27. It does seem that the penny is starting to drop.The complaints numbers to the FSCS are starting to look more than embarrasing in respect of bank complaints. This will be construed as a failure of regulation.Previously banks were seen as capable of meeting their customers claims for compensation-so called cheque book regulation -but not since the credit crunch.Now they are a serious threat to regulation particularly with the numbers involved with PPI. As the realisation prevention is better than cure, IFA’s might just start to receive the recognition for their diligence in dealing with client affairs.I live in hope!!

  28. To Sam Jones: a common way of selling ASU on loans within banks was to just add it in and say to the customer “you’ll need this.” Non financially aware customers trust the banks and took the cover without knowing the choices. I took a loan out myself years ago and couldn’t believe the way they tried to slip it in. A client of mine is a copper & didn’t know he’d been paying for redundancy cover when front line can’t be made redundant. The bank returned 3 yrs premiums after we called them. Banks deserve to be clobbered for their greed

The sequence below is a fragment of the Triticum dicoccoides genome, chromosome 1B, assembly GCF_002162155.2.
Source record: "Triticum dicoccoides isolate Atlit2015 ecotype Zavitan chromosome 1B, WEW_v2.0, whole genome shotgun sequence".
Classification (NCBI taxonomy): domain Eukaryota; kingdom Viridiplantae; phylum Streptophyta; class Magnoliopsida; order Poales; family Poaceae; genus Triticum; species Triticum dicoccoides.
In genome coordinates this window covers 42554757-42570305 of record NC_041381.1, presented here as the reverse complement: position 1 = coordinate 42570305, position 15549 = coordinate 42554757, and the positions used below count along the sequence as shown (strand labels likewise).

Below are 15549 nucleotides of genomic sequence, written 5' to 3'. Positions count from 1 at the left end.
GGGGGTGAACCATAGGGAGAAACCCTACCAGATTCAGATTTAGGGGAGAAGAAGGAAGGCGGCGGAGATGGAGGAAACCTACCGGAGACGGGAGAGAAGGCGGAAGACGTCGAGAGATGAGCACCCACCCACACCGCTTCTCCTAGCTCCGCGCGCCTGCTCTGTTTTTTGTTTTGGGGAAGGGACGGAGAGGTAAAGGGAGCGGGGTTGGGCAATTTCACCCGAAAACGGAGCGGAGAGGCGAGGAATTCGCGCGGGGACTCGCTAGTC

29. I have a client who has just retired from her job at Lloyds bank after 35 years service. Referred to me by one of this individual’s family members, advice was required in relation to pension and investments. I asked this person why they didn’t ask for advice from Lloyds and they said ‘are you kidding – I want proper advice!’. This individual said that if PPI wasn’t sold they had to explain why, and also said that the next big issue of mis-selling was going to be ‘AVAs’ which are ‘added value accounts’ whereby you pay a monthly fee in return for a number of services you may never use. Again, there are incentives to flog these ‘AVAs’. Just where on earth is the justification in the Financally Shambolic Authority bashisg IFAs to death when it is quite clear to every sane person that it is the banks who are responsible for the large majority of mis-selling and the FSA themselves were allegedly oversseing the recent banking debacle. It’s way overdue that the banks are looked at, and very closely one would hope!!!

  30. Insight? From the FSA? Surely not……..